Walking tour organizers hope it drums up support for a new neighborhood library
Peters also happens to be a board member of Friends of Hoover/Durant Public Library (Hoover-Durant is another name for the neighborhood), a group that’s been organizing to bring an Oakland Public Library branch back to the neighborhood. Its members hope the walking tour will generate enough community support to convince the city to fund the project.
“Those of us who have lived here for a while, we remember having a public library at several locations and remembered how it enhanced the community,” said Alternier Cook, a lifelong Hoover-Foster resident and co-founder/ board chair of Friends of Hoover/Durant Public Library.
At one point, Hoover-Foster had two library branches that served the neighborhood. The Telegrove Branch was located at 34th and Grove Street, now called Martin Luther King Jr. Way, but the city closed it in 1950. The second, the North Oakland Branch Library on San Pablo Avenue, closed in 1981. Today, the closest library is the Golden Gate Branch on San Pablo Avenue and 56th Street, which is about a mile away from the neighborhood—too far for Cook and other residents to easily walk to.
Closure of Hoover-Foster’s neighborhood libraries had racial undertones. In 1936, Lucie Nye, the chief librarian of branches for the Oakland Public Library, wrote to city librarian John B. Kaiser and asked him not to renew the lease on the North Oakland Branch Library. Nye noted that parts of North and West Oakland were “rapidly changing in character,” as more Black people were moving in, and concluded “this is not a reading neighborhood.”
Prior to the pandemic, Friends of Hoover/Durant Public Library curated what they call a “street corner library”—a set of portable bookshelves where residents could pick out books to read and keep. “We had to do something to generate community interest, so we started collecting books and giving them away,” Cook said.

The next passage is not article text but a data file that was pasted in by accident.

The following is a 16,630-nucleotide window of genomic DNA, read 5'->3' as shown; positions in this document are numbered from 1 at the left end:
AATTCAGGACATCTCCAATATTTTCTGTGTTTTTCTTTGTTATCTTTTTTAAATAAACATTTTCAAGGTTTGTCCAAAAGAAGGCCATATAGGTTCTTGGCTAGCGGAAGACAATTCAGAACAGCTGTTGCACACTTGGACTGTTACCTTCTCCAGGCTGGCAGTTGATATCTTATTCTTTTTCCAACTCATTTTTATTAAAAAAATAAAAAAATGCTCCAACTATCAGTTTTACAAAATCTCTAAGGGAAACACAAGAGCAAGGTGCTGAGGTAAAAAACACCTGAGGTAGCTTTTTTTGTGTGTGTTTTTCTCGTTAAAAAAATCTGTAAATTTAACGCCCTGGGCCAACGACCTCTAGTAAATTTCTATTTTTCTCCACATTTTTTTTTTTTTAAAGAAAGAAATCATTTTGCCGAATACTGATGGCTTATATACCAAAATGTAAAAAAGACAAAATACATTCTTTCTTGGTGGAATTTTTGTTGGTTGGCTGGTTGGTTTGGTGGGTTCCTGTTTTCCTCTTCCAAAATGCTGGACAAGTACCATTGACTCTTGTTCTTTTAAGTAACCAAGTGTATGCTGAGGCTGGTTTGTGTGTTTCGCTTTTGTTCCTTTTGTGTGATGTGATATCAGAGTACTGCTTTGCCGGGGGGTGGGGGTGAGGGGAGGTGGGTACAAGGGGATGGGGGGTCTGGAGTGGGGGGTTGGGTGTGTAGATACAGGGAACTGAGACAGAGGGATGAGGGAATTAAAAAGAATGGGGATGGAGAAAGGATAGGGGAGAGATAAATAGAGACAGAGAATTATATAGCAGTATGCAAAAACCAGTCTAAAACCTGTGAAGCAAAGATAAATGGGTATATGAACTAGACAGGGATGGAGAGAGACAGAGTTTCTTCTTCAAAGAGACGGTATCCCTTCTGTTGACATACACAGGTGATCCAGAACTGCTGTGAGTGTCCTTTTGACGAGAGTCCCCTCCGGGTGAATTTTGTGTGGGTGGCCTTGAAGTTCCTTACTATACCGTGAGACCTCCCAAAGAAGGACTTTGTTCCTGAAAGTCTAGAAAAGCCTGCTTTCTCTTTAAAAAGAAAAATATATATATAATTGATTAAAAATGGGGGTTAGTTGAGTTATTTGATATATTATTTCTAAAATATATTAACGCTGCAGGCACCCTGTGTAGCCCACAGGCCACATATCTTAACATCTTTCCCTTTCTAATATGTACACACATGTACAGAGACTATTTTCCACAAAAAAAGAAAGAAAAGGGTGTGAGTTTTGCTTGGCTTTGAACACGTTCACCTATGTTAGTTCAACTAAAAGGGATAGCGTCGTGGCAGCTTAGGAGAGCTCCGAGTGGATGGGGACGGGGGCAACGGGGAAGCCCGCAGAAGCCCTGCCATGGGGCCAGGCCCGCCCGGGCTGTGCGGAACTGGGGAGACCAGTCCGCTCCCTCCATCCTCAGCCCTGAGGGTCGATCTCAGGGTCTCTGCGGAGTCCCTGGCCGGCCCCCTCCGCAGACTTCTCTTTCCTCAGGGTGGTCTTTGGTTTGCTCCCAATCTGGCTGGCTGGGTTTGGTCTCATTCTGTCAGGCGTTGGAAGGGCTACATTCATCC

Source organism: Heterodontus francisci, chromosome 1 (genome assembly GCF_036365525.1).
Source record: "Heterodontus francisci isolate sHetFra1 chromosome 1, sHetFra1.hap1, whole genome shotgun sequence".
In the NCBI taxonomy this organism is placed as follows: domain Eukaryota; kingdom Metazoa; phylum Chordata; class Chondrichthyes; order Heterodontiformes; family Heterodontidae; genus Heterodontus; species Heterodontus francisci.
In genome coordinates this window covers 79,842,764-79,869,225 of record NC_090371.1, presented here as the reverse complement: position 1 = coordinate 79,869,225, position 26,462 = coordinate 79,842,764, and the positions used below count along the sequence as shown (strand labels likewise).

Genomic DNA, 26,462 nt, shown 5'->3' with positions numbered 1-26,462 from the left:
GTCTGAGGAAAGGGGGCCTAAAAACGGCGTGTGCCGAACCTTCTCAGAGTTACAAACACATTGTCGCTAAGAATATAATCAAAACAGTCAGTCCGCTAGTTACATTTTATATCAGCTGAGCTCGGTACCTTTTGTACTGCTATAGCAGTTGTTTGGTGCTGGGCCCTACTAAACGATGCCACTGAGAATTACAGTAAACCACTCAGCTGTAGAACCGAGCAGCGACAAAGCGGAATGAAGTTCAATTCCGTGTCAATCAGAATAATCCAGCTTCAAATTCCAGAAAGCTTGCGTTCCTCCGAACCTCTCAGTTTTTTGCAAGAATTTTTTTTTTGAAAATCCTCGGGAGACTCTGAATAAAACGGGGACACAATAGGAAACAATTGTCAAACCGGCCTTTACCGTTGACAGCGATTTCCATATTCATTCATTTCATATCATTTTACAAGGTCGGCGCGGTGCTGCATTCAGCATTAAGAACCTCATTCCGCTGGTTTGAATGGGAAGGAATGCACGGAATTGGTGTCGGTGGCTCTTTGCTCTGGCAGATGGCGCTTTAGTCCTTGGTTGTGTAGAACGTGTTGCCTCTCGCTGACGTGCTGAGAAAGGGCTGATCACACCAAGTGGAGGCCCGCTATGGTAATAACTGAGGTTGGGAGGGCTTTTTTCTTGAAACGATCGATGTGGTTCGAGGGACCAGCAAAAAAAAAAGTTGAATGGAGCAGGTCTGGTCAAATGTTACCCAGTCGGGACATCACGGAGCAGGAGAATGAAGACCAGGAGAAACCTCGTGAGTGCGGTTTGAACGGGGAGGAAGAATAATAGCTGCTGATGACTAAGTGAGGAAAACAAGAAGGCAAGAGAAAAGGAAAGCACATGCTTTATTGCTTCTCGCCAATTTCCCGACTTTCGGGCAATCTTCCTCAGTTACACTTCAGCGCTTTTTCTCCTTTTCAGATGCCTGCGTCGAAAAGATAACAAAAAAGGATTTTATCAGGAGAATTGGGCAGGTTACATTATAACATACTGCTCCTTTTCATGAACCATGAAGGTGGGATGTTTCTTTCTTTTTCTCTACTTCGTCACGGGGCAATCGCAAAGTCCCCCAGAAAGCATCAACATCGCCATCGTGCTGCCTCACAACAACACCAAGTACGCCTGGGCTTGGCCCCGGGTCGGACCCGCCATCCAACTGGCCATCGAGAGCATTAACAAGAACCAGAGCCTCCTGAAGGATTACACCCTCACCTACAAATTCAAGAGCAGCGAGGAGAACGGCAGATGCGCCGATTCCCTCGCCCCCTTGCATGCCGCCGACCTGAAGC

The walking tour is also getting support from Dr. Lynne Horiuchi who is teaching a UC Berkeley course this summer entitled “Race, Redevelopment, and Gentrification: Oakland’s Hoover/Durant Library.” Students will interact with community members to “research and create products such as plans and oral histories that advance their cause,” according to the course description.
Black Oaklanders resisting displacement through stories
Peters’ own family history of migration from the South to Oakland was recently memorialized in a mural, at a location that’s not part of the tour. After a hard day’s work—or when he simply wishes to relax— Peters lounges in his recently renovated backyard patio and stares at the mural, painted by Andre Jones, founder of the Bay Area Mural Program, on the sides of two sheds. “This was a pandemic project,” Peters said about the artwork. “I come out here many evenings and I think about the strength that I got from my family, who endured just unimaginable pain, Jim Crow-ism, theft of property, just to get these two pieces of property in a segregated, redlined Oakland.”